Coburn and Boris, his easy-going English bulldog, live in a 1,100-square-foot airy loft that has one large bedroom and two baths. Exposed concrete walls give the loft an “urban grit” feel. You can’t tell it from his mournful face, but Boris is one happy pooch. Sculptor John Lajba has invited loft residents to use a fenced-in area near his studio across the street as a dog park. It’s the only dog park in the Old Market, added Coburn.

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A 360-degree view from the rooftop terrace awaits tenants for informal gatherings. On the first level, a community room with a kitchenette is often used for cook-offs called “downtown throw-downs.” Homeowner meetings are also held there. Underground and outdoor parking is available.

Coburn said neighbors in his building have a great communal spirit. “Tenants argue over who will watch my dog when I’m gone. One woman who lives here had a stroke. The tenants rallied around her.”

A compact kitchen provides ample storage space in Coburn’s loft. Counters are marble; granite also is available. The kitchen is open to the living space and shares a view through large windows.

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A small deck has room for two chairs for contemplating the Old Market view. “But I rarely sit there,” he said. “I live downtown to be downtown. Sitting isolated isn’t as appealing as the rooftop or Starbucks. Urban living is about the street scene and the community of like-minded people sharing sports, arts, theatre, concerts, coffee and drinks, food, and life experiences in a way that cannot happen in a suburban setting. The beauty for urban commuters is that once you’re home for the weekend, you never have to get in your car again.”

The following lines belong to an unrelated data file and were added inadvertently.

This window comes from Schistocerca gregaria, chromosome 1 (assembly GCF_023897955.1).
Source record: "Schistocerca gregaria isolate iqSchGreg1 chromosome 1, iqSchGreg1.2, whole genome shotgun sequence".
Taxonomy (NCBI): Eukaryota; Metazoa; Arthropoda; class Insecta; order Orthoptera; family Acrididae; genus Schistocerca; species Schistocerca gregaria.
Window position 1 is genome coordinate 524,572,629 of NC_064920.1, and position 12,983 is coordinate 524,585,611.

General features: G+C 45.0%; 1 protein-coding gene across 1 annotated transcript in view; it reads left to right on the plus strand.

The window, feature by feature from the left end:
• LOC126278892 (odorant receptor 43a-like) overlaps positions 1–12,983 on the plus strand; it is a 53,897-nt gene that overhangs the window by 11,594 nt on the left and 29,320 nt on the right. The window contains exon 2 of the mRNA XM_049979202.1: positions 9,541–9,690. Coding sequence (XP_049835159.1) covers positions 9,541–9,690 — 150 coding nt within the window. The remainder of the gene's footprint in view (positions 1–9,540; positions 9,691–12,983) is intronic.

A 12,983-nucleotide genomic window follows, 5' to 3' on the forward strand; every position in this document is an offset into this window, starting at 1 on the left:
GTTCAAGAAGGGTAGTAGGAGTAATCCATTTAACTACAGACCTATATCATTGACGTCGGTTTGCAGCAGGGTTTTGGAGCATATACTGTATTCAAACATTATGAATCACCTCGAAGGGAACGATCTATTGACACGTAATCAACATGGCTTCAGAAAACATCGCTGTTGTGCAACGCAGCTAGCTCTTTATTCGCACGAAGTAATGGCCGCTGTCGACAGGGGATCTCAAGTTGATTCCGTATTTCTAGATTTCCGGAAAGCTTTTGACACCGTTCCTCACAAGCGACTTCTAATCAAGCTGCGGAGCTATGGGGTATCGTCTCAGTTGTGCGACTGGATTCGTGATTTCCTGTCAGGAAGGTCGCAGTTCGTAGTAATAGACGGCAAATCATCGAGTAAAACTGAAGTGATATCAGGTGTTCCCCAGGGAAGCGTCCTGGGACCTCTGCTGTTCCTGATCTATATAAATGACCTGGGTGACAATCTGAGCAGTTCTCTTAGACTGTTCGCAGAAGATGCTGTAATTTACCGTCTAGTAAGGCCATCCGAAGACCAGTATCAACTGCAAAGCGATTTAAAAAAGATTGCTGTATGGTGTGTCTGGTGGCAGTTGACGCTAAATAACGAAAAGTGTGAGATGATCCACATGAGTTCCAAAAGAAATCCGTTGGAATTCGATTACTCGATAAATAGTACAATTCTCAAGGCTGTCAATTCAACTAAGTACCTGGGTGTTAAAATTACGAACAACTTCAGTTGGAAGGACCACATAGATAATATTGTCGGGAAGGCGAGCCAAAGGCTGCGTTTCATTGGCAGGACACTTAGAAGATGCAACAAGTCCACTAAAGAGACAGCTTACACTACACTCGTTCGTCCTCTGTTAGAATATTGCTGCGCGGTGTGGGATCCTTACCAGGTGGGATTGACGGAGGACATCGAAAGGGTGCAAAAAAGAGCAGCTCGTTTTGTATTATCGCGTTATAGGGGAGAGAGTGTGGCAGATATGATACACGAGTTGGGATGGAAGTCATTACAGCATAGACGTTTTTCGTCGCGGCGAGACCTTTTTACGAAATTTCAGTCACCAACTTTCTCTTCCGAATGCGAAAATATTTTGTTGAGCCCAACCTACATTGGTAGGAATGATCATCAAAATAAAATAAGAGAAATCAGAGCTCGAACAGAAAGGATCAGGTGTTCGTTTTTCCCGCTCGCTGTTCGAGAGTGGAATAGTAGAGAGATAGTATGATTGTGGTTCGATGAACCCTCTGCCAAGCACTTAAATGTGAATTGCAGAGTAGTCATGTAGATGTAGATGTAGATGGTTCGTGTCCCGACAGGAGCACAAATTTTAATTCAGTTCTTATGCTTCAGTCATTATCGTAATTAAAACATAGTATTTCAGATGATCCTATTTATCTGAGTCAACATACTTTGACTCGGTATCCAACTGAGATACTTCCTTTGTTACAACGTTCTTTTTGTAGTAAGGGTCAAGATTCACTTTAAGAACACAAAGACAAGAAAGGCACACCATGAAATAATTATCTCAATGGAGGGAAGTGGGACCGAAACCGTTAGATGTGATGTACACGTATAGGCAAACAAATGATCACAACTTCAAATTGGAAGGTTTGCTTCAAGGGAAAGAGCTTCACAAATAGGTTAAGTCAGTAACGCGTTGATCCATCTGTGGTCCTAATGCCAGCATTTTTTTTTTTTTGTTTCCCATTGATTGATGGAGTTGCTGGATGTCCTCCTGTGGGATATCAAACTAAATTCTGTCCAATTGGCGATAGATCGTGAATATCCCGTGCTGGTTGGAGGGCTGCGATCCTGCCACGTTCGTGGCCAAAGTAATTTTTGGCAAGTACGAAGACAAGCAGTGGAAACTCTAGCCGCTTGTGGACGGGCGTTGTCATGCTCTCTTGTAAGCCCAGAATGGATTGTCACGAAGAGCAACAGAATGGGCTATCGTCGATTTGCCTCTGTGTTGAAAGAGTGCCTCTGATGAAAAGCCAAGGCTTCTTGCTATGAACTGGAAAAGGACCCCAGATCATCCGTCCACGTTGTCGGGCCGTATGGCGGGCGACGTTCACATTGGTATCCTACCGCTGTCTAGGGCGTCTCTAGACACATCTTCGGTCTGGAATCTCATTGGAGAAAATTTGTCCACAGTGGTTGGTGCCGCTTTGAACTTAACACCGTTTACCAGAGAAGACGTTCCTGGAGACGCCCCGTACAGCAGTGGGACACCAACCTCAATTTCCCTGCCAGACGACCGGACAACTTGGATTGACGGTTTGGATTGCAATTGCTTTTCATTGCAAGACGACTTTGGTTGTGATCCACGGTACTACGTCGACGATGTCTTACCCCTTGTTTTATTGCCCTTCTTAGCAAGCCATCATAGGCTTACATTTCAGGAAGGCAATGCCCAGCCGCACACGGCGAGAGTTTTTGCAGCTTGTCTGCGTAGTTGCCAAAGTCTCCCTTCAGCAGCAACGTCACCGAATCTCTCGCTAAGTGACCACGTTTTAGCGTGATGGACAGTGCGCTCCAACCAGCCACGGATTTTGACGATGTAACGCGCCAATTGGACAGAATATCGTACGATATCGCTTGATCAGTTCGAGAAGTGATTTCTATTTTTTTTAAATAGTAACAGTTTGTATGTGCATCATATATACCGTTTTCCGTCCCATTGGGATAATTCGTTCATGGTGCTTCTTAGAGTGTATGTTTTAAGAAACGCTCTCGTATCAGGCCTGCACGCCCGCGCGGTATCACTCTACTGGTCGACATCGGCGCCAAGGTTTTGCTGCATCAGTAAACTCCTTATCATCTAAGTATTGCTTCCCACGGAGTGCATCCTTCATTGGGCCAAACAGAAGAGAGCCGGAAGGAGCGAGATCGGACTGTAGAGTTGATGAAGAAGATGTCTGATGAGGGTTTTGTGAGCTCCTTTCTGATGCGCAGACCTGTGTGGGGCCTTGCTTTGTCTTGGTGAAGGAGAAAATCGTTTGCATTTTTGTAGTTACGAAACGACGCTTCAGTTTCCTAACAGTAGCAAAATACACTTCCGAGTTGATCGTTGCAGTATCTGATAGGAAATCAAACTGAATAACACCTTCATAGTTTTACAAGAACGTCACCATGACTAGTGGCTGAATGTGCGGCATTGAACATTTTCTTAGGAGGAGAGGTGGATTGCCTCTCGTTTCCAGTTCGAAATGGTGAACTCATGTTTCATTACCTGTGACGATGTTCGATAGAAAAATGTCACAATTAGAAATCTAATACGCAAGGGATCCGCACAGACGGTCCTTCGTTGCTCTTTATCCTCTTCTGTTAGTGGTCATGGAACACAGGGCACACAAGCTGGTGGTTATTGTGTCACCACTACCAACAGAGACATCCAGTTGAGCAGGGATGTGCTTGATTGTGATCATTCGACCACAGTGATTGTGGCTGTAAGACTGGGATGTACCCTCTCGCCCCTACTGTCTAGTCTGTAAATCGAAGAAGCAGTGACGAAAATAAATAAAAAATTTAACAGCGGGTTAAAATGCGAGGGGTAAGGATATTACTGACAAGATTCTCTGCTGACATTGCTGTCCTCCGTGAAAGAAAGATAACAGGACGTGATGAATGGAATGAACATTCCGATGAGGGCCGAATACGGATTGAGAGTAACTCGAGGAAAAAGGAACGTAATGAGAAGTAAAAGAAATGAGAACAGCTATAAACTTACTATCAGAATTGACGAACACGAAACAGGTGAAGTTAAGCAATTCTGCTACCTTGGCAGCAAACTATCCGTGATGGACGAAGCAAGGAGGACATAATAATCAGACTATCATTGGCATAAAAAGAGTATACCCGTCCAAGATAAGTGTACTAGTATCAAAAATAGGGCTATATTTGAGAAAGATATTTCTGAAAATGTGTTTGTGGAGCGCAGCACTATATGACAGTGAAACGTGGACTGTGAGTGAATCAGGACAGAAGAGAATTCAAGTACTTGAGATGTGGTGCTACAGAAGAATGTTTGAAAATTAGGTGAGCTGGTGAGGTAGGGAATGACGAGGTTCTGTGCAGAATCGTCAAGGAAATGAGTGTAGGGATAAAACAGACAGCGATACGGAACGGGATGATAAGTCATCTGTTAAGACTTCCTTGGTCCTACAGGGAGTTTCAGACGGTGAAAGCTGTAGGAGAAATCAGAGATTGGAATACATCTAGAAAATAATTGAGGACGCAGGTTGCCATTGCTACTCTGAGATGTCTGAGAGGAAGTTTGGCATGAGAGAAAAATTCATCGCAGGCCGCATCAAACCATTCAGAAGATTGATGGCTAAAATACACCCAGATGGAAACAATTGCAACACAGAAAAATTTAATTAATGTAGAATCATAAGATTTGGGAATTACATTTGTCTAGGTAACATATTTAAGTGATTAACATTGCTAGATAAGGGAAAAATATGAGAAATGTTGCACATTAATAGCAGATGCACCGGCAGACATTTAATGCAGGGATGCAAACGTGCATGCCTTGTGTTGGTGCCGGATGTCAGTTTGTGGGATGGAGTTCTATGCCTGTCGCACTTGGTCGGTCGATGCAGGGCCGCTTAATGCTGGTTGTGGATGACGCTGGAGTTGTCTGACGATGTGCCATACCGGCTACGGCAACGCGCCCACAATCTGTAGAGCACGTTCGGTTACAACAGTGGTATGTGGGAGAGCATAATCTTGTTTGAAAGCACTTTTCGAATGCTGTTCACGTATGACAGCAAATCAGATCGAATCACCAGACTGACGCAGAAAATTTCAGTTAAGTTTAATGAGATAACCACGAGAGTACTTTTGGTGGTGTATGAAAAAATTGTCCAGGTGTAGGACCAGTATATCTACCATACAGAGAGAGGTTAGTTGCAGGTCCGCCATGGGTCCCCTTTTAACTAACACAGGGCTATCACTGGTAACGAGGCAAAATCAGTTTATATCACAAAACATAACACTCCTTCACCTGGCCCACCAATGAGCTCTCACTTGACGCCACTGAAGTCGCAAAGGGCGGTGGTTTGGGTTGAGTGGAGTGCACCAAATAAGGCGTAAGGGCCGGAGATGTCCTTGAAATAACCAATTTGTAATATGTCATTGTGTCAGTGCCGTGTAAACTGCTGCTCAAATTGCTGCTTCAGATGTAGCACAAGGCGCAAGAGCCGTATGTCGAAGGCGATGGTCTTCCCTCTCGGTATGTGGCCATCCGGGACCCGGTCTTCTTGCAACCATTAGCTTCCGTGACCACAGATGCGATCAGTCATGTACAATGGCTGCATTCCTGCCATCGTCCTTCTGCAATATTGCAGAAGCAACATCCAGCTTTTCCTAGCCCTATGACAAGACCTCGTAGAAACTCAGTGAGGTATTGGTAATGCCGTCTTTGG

An exercise room sits ready for tenants. An enthusiastic bicyclist, Coburn rarely has time to ride outdoors. Instead, he teaches indoor cycling at Prairie Life Fitness at Midtown six times a week.

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Boris hangs out in the small guest bath. The master bath has two sinks, a granite countertop, and a walk-in shower with glass doors. A large walk-in closet goes well with the spacious bedroom.

Removing an old elevator shaft and moving the new shaft created room for a three-story atrium with skylights, which provide light for windows in all the lofts. In fact, the light is so bright that Coburn installed shades for the bedroom window so he can sleep.

Originally from Guthrie, Okla., Coburn has lived in Denver and Phoenix. He uses his creative talents to help some of his Prudential customers design the interiors of their homes. Coburn’s interest in art has resulted in a colorful and interesting collection in his loft. “One of Omaha’s great assets is its art community. I try to support that,” he said.

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He describes his style as Mid-Century modern, “shades of the ’50s and ’60s,” and the décor of his loft as Mid-Century, urban reflected in the pottery, chairs, bubble lamps, and bar stools.

Coburn noted that many people in the Old Market have second homes there. “They come from Hebron, Norfolk, Fremont, and Kansas City. They come to the city for weekend events or on business.

“I make it my mission to help introduce people to people and people to places throughout the downtown area,” he said. “One of my clients lovingly referred to me as the ‘friend-cupid’ because of the significant relationships she and her husband built through introductions of like-minded friends.”